Condoms In Prison Ordered Goode Overrules Board's Decision

Posted: August 25, 1988

Mayor Goode said yesterday that he has ordered the city Public Health Department to begin providing condoms to prison inmates, beginning Sept. 1, despite the rejection of the mayor's AIDS-prevention measure by the city prison board.

He also has asked the Prisons Board of Trustees to meet again to ratify the AIDS-prevention plan and to begin preparing for its implementation. The board rejected the plan by a 3-2 vote Monday night.

Goode, in an announcement after the opening of a new police mini-station at 50th Street and Willows Avenue in West Philadelphia, said the prison board's approval of the condom plan was "desirable" though "not legally required."

"And therefore, I'm taking this unusual step of directing that this action be done because I feel the health emergency of AIDS within our prison system requires that this step be taken," Goode said.

"Further, I . . . talked with a majority of the board of trustees members and have been assured by them that when this vote is taken between now and 1 September, there will be a majority of them voting in favor of this policy."

David Fair, director of the Health Department's AIDS Activities Coordinating Office, said last night that Goode believes he has the power to set policy for the prison system "and the prison board's position is to implement those policies."

Prison board members "serve at the pleasure" of the mayor, Fair said, and have no set terms.

Goode on Tuesday directed Health Commissioner Maurice C. Clifford, along with the AIDS Activities Coordinating Office, to oversee the controversial program, called the Mayor's Prison AIDS Prevention Policy.

The policy would provide condoms for all prisoners who want them and would set up AIDS-education programs for inmates and prison staff members that stress information about the transmission of the disease and the dangers of unprotected sex. It also would provide prisoners with anonymous AIDS testing and counseling, and treatment for inmates with AIDS or AIDS-related conditions.

"The role of a mayor in the city is to lead, lead on difficult issues and on easy issues," Goode said. "This is a difficult issue. But what is more difficult is to do nothing and have people die who have been in our prison system. And it's time to stop the killing."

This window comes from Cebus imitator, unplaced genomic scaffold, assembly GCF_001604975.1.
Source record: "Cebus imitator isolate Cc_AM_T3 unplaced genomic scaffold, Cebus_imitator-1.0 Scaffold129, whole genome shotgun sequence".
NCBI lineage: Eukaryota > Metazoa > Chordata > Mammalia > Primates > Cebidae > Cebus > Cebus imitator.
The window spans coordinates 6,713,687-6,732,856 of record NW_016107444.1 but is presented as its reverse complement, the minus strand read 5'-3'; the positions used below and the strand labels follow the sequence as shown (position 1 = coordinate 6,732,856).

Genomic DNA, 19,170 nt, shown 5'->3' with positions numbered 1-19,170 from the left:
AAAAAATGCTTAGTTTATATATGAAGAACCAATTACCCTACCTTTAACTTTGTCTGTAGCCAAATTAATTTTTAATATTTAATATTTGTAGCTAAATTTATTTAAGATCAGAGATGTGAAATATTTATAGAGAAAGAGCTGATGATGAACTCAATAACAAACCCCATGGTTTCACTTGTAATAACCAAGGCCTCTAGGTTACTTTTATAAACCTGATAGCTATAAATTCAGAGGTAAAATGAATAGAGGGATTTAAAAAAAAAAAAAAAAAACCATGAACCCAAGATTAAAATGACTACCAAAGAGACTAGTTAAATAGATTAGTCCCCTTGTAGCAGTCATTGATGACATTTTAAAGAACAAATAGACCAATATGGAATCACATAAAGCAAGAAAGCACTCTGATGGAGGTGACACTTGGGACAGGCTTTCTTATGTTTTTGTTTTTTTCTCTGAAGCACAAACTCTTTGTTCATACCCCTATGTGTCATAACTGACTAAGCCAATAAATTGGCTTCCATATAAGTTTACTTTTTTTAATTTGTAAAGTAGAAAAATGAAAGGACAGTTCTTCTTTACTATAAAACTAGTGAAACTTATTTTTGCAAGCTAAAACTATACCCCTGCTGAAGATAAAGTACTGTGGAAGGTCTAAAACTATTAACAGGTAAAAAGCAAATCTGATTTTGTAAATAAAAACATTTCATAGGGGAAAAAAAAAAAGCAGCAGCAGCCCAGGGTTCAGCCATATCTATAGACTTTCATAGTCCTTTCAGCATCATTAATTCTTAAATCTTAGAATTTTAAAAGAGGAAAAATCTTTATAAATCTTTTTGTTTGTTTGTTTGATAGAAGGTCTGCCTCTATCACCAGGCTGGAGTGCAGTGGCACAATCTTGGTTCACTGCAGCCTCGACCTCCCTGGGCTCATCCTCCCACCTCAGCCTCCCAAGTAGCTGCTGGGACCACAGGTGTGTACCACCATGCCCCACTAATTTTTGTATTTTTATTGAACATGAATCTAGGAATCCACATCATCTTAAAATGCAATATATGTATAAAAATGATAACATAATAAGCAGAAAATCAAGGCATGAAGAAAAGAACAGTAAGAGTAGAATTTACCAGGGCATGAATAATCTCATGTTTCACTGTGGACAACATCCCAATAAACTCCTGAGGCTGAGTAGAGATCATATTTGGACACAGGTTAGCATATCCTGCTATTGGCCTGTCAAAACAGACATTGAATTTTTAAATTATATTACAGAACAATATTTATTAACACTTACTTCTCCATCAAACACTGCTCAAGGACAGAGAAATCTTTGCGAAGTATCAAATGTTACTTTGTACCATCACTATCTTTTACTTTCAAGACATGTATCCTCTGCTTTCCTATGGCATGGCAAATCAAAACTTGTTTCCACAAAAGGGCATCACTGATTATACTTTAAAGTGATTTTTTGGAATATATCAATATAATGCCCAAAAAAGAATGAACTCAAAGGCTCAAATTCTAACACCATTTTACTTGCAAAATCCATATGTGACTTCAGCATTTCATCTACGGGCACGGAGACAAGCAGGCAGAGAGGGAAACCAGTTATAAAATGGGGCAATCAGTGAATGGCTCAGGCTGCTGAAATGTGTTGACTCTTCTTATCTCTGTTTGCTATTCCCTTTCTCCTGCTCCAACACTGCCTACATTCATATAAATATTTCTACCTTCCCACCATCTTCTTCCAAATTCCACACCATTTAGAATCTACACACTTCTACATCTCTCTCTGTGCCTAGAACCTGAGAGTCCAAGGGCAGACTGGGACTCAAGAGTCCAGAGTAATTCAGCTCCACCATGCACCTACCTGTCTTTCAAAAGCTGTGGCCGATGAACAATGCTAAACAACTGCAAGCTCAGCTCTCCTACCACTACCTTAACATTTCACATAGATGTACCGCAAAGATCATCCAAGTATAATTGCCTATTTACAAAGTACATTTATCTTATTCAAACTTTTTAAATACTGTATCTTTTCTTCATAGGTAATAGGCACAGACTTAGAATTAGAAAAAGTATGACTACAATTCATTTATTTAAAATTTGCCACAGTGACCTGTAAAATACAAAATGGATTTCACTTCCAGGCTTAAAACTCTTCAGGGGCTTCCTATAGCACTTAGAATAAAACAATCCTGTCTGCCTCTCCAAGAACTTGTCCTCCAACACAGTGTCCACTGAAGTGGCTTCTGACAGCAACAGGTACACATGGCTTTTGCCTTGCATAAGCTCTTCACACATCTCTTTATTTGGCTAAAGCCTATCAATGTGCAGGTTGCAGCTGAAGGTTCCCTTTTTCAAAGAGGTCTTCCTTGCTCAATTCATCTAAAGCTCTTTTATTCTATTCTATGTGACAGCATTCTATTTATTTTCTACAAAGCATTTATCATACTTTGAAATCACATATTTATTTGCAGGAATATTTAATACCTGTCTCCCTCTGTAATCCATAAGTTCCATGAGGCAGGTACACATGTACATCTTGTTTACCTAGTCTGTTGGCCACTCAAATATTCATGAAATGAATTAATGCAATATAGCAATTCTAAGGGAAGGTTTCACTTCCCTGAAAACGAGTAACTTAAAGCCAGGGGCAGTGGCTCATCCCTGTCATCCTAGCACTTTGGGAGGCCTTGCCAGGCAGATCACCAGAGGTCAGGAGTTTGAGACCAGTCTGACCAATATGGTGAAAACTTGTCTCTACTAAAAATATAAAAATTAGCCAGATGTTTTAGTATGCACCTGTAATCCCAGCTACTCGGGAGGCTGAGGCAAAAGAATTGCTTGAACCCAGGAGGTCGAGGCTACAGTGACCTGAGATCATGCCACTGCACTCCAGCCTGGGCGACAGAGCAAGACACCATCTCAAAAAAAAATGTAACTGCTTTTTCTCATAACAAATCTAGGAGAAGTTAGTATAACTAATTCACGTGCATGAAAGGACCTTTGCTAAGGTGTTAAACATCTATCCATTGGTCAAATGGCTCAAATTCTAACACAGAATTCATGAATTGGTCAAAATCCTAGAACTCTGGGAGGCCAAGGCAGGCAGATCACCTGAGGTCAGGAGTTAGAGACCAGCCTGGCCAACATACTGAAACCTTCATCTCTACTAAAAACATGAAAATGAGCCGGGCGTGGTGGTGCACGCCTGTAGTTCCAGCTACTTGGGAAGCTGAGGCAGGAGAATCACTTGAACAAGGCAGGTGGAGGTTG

Goode said eight people in the prison system have died of AIDS, and "there are clearly others who are infected with the AIDS virus. . . . I do not want to wait until there are 16, or 30 or 40 or 50 inmates who have died before I act," he said. "I want to act now to prevent the death of other people."

Clifford, also speaking at the police mini-station, said that "AIDS infection is, in fact, an epidemic in our city. Perhaps as many as 40,000 people in Philadelphia are infected with this virus. Yet fewer than 400 people have the full-blown AIDS disease.

"It is to prevent as much as possible the spread of the infection and the subsequent development of AIDS, both in the prison population and perhaps of even greater significance, in the general population, that this policy has been proposed."

"The prisoners will be provided AIDS information packets that will include three condoms," Fair said at the police mini-station event. "The AIDS- prevention information is made available at this moment to all prisoners through the central intake system, and condoms will be available as of Sept. 1 upon request to those who come to the prison infirmary."

Fair said the city, in providing condoms to inmates, "is not encouraging sexual behavior in the prisons. In fact, our whole AIDS-prevention program is based on the message that to engage in sexual activity within the prison system is to place your life at risk, condom or no condom."

At the Monday meeting, the opposition to the plan was led by board member M. Mark Mendel, who said the board would appear to be condoning sex among the inmates if it was approved.

". . . Mr. Mendel serves at my pleasure," Goode said yesterday. "And I would make the point that this is the policy of this administration, and I would expect all those persons who are part of this government to fully cooperate in implementing this policy. I have the ability at any point to remove any of those members on the board."

Goode said yesterday that he had spoken with board members and believes there are now enough votes to ratify the plan.

Mendel conceded yesterday that Goode had the authority to reverse the board's decision. Still, Mendel said he would continue his opposition to the condom policy. "Unfortunately from a legal, ethical and religious viewpoint, I cannot vote yes," he said. "But most of all from a perception we give the inmates, I cannot vote yes."

The Rev. Albert Campbell, chairman of the prison board, said the policy was likely to pass the second time around. Mr. Campbell voted for the condom distribution Monday and said he would support Goode's policy.

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